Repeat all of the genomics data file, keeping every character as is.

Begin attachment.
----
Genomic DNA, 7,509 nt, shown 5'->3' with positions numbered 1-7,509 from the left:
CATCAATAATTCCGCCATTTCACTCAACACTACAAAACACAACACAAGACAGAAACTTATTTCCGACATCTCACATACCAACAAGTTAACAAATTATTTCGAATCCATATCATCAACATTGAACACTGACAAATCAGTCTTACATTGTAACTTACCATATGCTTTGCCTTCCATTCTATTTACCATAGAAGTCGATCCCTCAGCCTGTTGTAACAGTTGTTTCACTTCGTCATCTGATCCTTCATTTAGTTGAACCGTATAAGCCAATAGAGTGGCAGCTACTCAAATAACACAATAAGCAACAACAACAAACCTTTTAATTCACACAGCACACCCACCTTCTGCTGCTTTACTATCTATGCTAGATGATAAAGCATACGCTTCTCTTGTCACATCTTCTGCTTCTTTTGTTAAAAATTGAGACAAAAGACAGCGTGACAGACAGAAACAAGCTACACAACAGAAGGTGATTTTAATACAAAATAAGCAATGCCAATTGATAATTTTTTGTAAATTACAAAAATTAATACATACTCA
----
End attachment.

Genomic DNA, 7,509 nt, shown 5'->3' with positions numbered 1-7,509 from the left:
CATCAATAATTCCGCCATTTCACTCAACACTACAAAACACAACACAAGACAGAAACTTATTTCCGACATCTCACATACCAACAAGTTAACAAATTATTTCGAATCCATATCATCAACATTGAACACTGACAAATCAGTCTTACATTGTAACTTACCATATGCTTTGCCTTCCATTCTATTTACCATAGAAGTCGATCCCTCAGCCTGTTGTAACAGTTGTTTCACTTCGTCATCTGATCCTTCATTTAGTTGAACCGTATAAGCCAATAGAGTGGCAGCTACTCAAATAACACAATAAGCAACAACAACAAACCTTTTAATTCACACAGCACACCCACCTTCTGCTGCTTTACTATCTATGCTAGATGATAAAGCATACGCTTCTCTTGTCACATCTTCTGCTTCTTTTGTTAAAAATTGAGACAAAAGACAGCGTGACAGACAGAAACAAGCTACACAACAGAAGGTGATTTTAATACAAAATAAGCAATGCCAATTGATAATTTTTTGTAAATTACAAAAATTAATACATACTCA